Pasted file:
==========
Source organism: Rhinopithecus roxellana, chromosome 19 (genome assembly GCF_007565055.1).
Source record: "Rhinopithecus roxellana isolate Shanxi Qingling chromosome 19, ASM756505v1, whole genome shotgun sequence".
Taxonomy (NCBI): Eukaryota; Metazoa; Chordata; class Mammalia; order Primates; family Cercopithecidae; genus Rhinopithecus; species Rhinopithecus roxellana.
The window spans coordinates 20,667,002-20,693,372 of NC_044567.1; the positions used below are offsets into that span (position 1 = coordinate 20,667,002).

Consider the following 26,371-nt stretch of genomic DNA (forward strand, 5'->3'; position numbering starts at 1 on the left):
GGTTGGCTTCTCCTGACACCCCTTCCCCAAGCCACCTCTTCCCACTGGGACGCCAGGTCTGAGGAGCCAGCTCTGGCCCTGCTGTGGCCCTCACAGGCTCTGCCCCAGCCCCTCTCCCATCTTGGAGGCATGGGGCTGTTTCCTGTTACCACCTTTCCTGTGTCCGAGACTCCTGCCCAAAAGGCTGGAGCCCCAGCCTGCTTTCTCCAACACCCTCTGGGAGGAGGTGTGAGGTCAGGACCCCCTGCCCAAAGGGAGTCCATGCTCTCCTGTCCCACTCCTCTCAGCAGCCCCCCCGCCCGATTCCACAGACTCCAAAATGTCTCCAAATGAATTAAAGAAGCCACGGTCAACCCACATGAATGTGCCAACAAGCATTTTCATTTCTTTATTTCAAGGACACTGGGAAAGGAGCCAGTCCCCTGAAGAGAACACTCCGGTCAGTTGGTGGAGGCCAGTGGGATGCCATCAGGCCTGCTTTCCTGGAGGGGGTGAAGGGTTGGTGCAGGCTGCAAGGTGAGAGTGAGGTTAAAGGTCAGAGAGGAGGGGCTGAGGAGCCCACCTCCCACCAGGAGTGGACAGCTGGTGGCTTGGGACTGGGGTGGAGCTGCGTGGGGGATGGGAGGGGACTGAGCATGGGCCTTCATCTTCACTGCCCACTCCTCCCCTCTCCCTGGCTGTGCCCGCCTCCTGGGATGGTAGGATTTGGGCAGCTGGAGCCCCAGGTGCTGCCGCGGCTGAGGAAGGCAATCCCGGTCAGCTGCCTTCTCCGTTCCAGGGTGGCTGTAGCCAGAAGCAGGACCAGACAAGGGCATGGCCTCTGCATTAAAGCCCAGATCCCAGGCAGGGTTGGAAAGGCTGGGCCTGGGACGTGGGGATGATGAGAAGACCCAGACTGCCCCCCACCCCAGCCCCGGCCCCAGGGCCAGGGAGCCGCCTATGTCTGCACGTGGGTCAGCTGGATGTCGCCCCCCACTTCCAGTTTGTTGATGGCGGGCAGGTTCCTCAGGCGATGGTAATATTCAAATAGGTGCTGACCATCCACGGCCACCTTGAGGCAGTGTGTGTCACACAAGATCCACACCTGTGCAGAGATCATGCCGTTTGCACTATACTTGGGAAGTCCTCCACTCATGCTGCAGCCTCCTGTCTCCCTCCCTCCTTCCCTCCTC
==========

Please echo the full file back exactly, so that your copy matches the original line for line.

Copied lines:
Source organism: Rhinopithecus roxellana, chromosome 19 (genome assembly GCF_007565055.1).
Source record: "Rhinopithecus roxellana isolate Shanxi Qingling chromosome 19, ASM756505v1, whole genome shotgun sequence".
Taxonomy (NCBI): Eukaryota; Metazoa; Chordata; class Mammalia; order Primates; family Cercopithecidae; genus Rhinopithecus; species Rhinopithecus roxellana.
The window spans coordinates 20,667,002-20,693,372 of NC_044567.1; the positions used below are offsets into that span (position 1 = coordinate 20,667,002).

Consider the following 26,371-nt stretch of genomic DNA (forward strand, 5'->3'; position numbering starts at 1 on the left):
GGTTGGCTTCTCCTGACACCCCTTCCCCAAGCCACCTCTTCCCACTGGGACGCCAGGTCTGAGGAGCCAGCTCTGGCCCTGCTGTGGCCCTCACAGGCTCTGCCCCAGCCCCTCTCCCATCTTGGAGGCATGGGGCTGTTTCCTGTTACCACCTTTCCTGTGTCCGAGACTCCTGCCCAAAAGGCTGGAGCCCCAGCCTGCTTTCTCCAACACCCTCTGGGAGGAGGTGTGAGGTCAGGACCCCCTGCCCAAAGGGAGTCCATGCTCTCCTGTCCCACTCCTCTCAGCAGCCCCCCCGCCCGATTCCACAGACTCCAAAATGTCTCCAAATGAATTAAAGAAGCCACGGTCAACCCACATGAATGTGCCAACAAGCATTTTCATTTCTTTATTTCAAGGACACTGGGAAAGGAGCCAGTCCCCTGAAGAGAACACTCCGGTCAGTTGGTGGAGGCCAGTGGGATGCCATCAGGCCTGCTTTCCTGGAGGGGGTGAAGGGTTGGTGCAGGCTGCAAGGTGAGAGTGAGGTTAAAGGTCAGAGAGGAGGGGCTGAGGAGCCCACCTCCCACCAGGAGTGGACAGCTGGTGGCTTGGGACTGGGGTGGAGCTGCGTGGGGGATGGGAGGGGACTGAGCATGGGCCTTCATCTTCACTGCCCACTCCTCCCCTCTCCCTGGCTGTGCCCGCCTCCTGGGATGGTAGGATTTGGGCAGCTGGAGCCCCAGGTGCTGCCGCGGCTGAGGAAGGCAATCCCGGTCAGCTGCCTTCTCCGTTCCAGGGTGGCTGTAGCCAGAAGCAGGACCAGACAAGGGCATGGCCTCTGCATTAAAGCCCAGATCCCAGGCAGGGTTGGAAAGGCTGGGCCTGGGACGTGGGGATGATGAGAAGACCCAGACTGCCCCCCACCCCAGCCCCGGCCCCAGGGCCAGGGAGCCGCCTATGTCTGCACGTGGGTCAGCTGGATGTCGCCCCCCACTTCCAGTTTGTTGATGGCGGGCAGGTTCCTCAGGCGATGGTAATATTCAAATAGGTGCTGACCATCCACGGCCACCTTGAGGCAGTGTGTGTCACACAAGATCCACACCTGTGCAGAGATCATGCCGTTTGCACTATACTTGGGAAGTCCTCCACTCATGCTGCAGCCTCCTGTCTCCCTCCCTCCTTCCCTCCTC